As a nutrition professional, I am a vocal fan of sea vegetables. They are highly anti-inflammatory, a good source of omega 3 fatty acids (the type found in fatty fish, which get their omegas by eating sea vegetables!), and offer a nice array of vitamins, minerals, and other healthful compounds.
Except for some offerings at Japanese restaurants (maki rolls with nori, seaweed salads, and miso soup with a few bits of floating seaweed), our exposure to all this great underwater produce is rather limited.
- You can purchase sea vegetables at health food stores, Asian markets, Whole Foods, or through websites like Maine Coast or Eden Foods.
- Keep in mind that you are buying dried sea vegetables, most of which you will then rehydrate at home. Sea vegetables expand quite a bit after being soaked (as much as five times their dried size), and these recipes don’t call for large amounts anyhow. You are getting a lot more food for your money than you may originally think.
- In terms of flavors, arame and wakame are milder, hijiki is somewhere in the middle, while dulse, nori, kelp, and kombu have stronger flavors.
- Please tread carefully with hijiki, as samples have been found to contain inorganic arsenic (which is very concerning from a health standpoint). I recommend consuming it very sparingly, if at all.
And now, let’s talk food!
Sweet Sea Salad
Featured Sea Vegetable: Arame
Yields: 4 servings
1 bunch lacinato kale, de-stemmed and wilted
1/2 cup arame
1/2 cup chopped raw almonds OR 1/2 cup sunflower seeds (buy roasted or, alternatively, toast raw seeds in pan over medium heat for a few minutes)
1/3 cup shredded carrots
1/4 cup Zante currants
2 Tablespoons extra virgin olive oil
1 Tablespoon toasted sesame oil
Juice of 1 medium orange, freshly squeezed
1 teaspoon agave/honey/coconut nectar
1. To wilt the kale, place the de-stemmed leaves inside a large bowl. Add anywhere from 2/3 to 3/4 teaspoon of salt. Using your hands, “massage” the salt into the kale while simultaneously tearing the leaves into smaller pieces. The massaging process should last anywhere from a minute and a half to two minutes.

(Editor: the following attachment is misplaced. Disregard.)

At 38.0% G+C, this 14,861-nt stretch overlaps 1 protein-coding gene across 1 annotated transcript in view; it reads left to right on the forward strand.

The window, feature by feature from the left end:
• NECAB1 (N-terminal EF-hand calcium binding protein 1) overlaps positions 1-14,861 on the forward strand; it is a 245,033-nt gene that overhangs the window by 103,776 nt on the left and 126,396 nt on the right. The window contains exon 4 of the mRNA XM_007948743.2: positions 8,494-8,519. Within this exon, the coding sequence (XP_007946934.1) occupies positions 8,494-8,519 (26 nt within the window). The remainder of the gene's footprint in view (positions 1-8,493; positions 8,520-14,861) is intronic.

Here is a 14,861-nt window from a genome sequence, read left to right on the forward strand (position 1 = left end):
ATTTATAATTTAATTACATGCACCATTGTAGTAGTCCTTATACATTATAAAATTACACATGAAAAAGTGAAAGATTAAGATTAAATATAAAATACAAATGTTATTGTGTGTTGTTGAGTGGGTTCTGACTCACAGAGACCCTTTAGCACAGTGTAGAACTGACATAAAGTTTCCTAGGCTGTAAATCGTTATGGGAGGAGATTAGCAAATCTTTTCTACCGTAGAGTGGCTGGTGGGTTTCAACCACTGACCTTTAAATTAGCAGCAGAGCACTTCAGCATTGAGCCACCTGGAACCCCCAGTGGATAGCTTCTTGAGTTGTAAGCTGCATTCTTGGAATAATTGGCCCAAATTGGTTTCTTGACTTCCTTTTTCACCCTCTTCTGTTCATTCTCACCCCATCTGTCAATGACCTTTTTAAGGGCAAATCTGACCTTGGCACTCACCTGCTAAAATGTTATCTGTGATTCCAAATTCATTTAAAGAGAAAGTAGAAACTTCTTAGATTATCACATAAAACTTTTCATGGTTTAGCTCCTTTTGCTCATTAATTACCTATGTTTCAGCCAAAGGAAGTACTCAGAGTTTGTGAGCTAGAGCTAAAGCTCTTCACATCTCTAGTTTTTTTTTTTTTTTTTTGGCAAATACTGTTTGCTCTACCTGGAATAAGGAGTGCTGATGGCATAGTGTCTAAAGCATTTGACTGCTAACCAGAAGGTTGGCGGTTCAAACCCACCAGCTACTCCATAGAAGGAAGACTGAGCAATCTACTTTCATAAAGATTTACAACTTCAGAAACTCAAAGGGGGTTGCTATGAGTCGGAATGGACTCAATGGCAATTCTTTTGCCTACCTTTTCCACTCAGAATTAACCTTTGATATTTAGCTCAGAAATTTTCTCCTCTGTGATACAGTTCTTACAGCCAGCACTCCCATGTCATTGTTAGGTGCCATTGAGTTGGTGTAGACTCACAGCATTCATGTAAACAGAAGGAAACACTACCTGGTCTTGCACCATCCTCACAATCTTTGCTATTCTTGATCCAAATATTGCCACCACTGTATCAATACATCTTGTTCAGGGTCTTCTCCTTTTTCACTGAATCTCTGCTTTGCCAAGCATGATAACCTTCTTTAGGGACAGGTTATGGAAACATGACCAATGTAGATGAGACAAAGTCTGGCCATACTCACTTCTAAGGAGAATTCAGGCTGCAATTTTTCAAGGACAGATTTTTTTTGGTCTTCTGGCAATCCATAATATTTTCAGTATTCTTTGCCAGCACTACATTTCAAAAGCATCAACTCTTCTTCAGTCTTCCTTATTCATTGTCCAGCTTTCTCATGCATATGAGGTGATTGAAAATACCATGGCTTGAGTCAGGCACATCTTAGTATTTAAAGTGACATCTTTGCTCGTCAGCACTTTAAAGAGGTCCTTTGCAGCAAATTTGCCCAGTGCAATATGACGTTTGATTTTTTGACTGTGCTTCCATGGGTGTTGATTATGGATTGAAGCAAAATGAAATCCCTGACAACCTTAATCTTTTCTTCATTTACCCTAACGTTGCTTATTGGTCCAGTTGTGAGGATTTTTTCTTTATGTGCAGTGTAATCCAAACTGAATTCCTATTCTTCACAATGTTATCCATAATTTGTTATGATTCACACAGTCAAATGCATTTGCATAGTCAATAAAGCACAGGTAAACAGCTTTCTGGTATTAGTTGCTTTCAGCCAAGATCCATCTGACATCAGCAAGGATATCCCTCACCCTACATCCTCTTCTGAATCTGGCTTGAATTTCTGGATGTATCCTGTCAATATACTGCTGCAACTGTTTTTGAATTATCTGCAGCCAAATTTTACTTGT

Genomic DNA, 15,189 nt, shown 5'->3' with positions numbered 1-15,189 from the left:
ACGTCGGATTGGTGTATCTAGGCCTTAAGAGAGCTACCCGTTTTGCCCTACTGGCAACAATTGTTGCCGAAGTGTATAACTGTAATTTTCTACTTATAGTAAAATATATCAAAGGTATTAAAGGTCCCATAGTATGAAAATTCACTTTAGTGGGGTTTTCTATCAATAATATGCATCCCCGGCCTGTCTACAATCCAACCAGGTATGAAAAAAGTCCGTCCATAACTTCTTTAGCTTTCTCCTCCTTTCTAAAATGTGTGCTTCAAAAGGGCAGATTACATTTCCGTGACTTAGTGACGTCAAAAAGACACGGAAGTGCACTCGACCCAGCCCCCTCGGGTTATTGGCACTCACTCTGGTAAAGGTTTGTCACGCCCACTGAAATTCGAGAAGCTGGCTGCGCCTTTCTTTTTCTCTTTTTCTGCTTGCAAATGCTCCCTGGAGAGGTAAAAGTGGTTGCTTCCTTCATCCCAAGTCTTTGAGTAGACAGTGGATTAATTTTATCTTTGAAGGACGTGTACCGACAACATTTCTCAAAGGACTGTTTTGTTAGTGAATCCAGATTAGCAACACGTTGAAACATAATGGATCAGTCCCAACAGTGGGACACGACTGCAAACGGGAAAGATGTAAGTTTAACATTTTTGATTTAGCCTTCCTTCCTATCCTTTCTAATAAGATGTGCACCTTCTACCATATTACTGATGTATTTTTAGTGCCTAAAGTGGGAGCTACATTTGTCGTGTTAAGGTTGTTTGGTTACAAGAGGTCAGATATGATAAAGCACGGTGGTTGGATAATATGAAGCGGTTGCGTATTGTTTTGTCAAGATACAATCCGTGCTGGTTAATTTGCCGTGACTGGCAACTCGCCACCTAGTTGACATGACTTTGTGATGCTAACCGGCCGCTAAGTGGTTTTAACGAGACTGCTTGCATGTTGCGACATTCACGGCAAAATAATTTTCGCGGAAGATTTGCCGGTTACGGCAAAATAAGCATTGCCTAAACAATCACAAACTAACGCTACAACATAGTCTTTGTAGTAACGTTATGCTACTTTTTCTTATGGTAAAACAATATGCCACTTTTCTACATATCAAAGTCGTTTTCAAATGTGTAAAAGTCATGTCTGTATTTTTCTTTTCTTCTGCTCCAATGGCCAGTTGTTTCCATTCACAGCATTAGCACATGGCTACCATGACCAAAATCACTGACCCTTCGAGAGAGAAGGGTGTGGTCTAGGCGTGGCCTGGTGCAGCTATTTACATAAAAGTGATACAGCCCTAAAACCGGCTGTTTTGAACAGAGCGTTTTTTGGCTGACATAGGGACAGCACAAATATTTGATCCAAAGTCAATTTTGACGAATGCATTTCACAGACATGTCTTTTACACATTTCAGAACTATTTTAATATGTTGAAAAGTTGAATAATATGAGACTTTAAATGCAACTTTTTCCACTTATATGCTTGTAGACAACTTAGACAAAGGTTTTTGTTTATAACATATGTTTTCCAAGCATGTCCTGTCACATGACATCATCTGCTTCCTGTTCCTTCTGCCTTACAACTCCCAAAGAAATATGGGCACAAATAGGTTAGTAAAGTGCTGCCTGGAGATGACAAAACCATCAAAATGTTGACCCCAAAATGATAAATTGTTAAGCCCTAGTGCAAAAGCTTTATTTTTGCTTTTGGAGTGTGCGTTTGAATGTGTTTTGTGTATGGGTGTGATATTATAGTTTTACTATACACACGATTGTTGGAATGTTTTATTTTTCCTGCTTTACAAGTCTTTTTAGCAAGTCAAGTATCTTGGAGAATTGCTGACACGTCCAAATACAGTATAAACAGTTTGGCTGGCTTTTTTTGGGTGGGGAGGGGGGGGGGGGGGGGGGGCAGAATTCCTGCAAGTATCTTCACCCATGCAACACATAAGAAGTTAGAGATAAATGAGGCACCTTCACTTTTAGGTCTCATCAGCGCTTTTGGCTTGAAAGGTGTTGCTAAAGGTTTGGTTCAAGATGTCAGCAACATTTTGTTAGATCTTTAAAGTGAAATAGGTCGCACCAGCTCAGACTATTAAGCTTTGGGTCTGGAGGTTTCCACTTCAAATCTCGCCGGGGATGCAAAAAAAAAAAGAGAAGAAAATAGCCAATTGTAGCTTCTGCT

2. In a separate smaller bowl, soak arame for ten minutes, then drain and rinse. NOTE: If you are a “sea vegetable rookie”, I recommend cutting the rehydrated arame strands into smaller pieces (this will help the taste buds acclimate better).
3. Add rehydrated arame and remaining salad ingredients to kale bowl.
4. Combine the dressing ingredients in a small bowl and whisk together.
5. Pour dressing over salad. Toss and serve.
Quickie Nori Stir-Fry
Featured Sea Vegetable: Nori
Yields: 4 servings
2 TBSP coconut oil
4 garlic cloves, minced
1/2 cup broccoli florets, chopped
1/2 cup red pepper strips
3/4 cup toasted nori krinkles
1/4 cup frozen sweet kernel corn
1/4 cup shelled edamame
2 teaspoons tamari/soy sauce/shoyu
2 teaspoons sweet chili sauce
1/4 tsp dried ginger
Scallions, chopped (optional, for garnish)
1. Heat coconut oil in large pan over medium-high heat.
2. Add minced garlic; stir often to ensure even cooking and browning.
3. Add broccoli florets and red pepper strips. Stir for one or two minutes, and add a small amount of water (approximately 1 TBSP) to soften.
4. Add nori crinkles, corn, and edamame to pan. Sauté all ingredients.
5. Add soy sauce, chili sauce, and ginger. Stir thoroughly to ensure even coating on all ingredients.
6. Serve stir-fry over quinoa or brown rice. Top with scallions.
Featured Sea Vegetables: Kelp, Dulse
Yields: 4 servings
1 cup raw sunflower seeds
3 TBSP hemp seeds
1/2 cup celery, chopped
1/3 cup onion, chopped
1/3 cup red bell pepper, chopped
1/4 cup tomatoes, diced
1 tsp apple cider vinegar
1 tsp lemon juice
1.5 tsp kelp powder OR dulse granules (Maine Coast sells both)
1/2 tsp salt or miso
1. Process sunflower seeds in food processor until you get a texture that resembles very coarse flour.
2. Add remaining ingredients and pulse several times until all ingredients are well combined.
3. Scoop “tuna salad” mixture onto salad greens or serve on toasted whole grain bread with a generous layer of Dijon or honey mustard.
Andy Bellatti, MS, RD, is a Seattle-based dietitian who approaches nutrition from a whole-foods, plant-centric framework. He also takes a strong interest in food politics, nutrition policy, and deceptive food industry marketing tactics. He is the creator of the Small Bites blog and can be followed on Twitter.